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Instead of feeling victimized and angry about the situation, focus on the things that you can do to influence the situation — your circle of influence. This is a very empowering technique to overcome the feeling of helplessness. It removes the victimized feeling and also allows others to see you as someone who knows how to operate within given constraints.

You may not be able to change or decide on the eventual outcome but, you can walk away knowing that you have done the best within the given circumstances.

Constraints are all around in the workplace; with this approach, your boss will also come to appreciate you as someone who is understanding and positive.

4. Don’t Take Sides

In office politics, it is possible to find yourself stuck in between two power figures who are at odds with each other. You find yourself being thrown around while they try to outwit each other and defend their own position; all at the expense of you getting the job done. You can’t get them to agree on a common decision for a project, and neither of them want to take ownership of issues; they’re too afraid they’ll get stabbed in the back for any mishaps.

In cases like this, focus on the business objectives and don’t take side with either of them – even if you like one better than the other. Place them on a common communication platform and ensure open communications among all parties, so that no one can claim “I didn’t say that”.

By not taking sides, you’ll help to direct conflict resolution in an objective manner. You’ll also build trust with both parties. That’ll help to keep the engagements constructive and focus on business objectives.

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5. Don’t Get Personal

In office politics, you’ll get angry with people. It happens. There will be times when you feel the urge to give that person a piece of your mind and teach him a lesson. Don’t.

People tend to remember moments when they were humiliated or insulted. Even if you win this argument and get to feel really good about it for now, you’ll pay the price later when you need help from this person. What goes around comes around, especially at the workplace.

To win in the office, you’ll want to build a network of allies which you can tap into. The last thing you want during a crisis or an opportunity is to have someone screw you up because they harbor ill-intentions towards you – all because you’d enjoyed a brief moment of emotional outburst at their expense.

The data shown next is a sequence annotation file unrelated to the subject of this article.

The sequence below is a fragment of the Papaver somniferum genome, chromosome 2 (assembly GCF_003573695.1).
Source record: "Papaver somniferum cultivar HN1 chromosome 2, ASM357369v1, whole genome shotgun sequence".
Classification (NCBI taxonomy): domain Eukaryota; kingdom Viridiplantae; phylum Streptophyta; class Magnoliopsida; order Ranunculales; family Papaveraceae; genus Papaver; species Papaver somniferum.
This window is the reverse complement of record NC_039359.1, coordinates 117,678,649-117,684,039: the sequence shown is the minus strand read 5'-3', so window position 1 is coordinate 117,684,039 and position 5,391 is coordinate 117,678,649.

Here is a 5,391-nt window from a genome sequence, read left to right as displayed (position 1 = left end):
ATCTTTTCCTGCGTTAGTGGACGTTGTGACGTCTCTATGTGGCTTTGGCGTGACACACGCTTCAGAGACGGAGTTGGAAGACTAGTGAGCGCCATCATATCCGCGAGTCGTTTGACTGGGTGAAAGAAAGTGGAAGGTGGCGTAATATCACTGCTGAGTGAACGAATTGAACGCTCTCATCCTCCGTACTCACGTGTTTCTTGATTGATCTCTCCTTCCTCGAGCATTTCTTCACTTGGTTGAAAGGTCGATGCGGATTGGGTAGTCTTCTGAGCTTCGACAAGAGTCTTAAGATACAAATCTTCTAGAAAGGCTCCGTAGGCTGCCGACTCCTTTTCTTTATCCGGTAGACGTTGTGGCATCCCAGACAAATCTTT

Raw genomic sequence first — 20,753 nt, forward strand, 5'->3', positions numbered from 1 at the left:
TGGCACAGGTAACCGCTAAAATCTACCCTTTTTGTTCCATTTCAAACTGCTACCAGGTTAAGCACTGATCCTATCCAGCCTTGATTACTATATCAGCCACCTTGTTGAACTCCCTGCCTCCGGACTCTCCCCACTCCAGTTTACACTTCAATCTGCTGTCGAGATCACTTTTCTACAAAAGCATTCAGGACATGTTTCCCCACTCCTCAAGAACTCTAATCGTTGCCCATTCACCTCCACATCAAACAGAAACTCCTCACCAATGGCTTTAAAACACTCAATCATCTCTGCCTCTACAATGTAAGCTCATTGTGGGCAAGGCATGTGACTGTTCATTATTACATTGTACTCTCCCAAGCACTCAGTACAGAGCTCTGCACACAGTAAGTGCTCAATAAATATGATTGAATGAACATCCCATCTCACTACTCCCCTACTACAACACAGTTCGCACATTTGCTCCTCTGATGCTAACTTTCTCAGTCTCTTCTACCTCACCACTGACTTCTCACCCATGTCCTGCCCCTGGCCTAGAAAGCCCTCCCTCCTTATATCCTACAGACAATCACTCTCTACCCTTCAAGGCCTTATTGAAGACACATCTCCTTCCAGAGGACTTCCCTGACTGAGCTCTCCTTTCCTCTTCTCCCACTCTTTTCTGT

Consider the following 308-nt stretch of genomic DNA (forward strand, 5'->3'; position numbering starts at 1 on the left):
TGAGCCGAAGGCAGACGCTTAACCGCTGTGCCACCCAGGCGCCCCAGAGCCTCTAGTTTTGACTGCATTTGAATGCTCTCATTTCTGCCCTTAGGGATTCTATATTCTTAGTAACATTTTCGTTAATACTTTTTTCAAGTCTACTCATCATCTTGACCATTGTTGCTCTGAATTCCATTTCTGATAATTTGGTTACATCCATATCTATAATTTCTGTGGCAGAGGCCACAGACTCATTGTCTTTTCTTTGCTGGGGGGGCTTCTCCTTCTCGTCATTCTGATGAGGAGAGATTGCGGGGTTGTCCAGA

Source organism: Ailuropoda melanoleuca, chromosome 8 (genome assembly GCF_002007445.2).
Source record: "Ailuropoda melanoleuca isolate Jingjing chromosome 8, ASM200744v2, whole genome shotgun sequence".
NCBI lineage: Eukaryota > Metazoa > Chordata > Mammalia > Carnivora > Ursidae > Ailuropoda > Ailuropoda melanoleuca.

Another reason to hold back your temper is your career advancement. Increasingly, organizations are using 360 degree reviews to promote someone. Even if you are a star performer, your boss will have to fight a political uphill battle if other managers or peers see you as someone who is difficult to work with. The last thing you’ll want is to make it difficult for your boss to champion you for a promotion.

6. Seek to Understand, Before Being Understood

The reason people feel unjustified is because they felt misunderstood. Instinctively, we are more interested in getting the others to understand us than to understand them first. Top people managers and business leaders have learned to suppress this urge.

Surprisingly, seeking to understand is a very disarming technique. Once the other party feels that you understand where he/she is coming from, they will feel less defensive and be open to understand you in return. This sets the stage for open communications to arrive at a solution that both parties can accept.

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Trying to arrive at a solution without first having this understanding is very difficult – there’s little trust and too much second-guessing.

7. Think Win-Win

As mentioned upfront, political conflicts happen because of conflicting interests. Perhaps due to our schooling, we are taught that to win, someone else needs to lose. Conversely, we are afraid to let someone else win, because it implies losing for us.

In business and work, that doesn’t have to be the case.

Learn to think in terms of “how can we both win out of this situation?” This requires that you first understand the other party’s perspective and what’s in it for him.

Next, understand what’s in it for you. Strive to seek out a resolution that is acceptable and beneficial to both parties. Doing this will ensure that everyone truly commit to the agreed resolution and will not pay only lip-service to it.

People simply don’t like to lose. You may get away with win-lose tactics once or twice but very soon, you’ll find yourself without allies in the workplace.

Thinking win-win is an enduring strategy that builds allies and help you win in the long term.

Featured photo credit: Unsplash via unsplash.com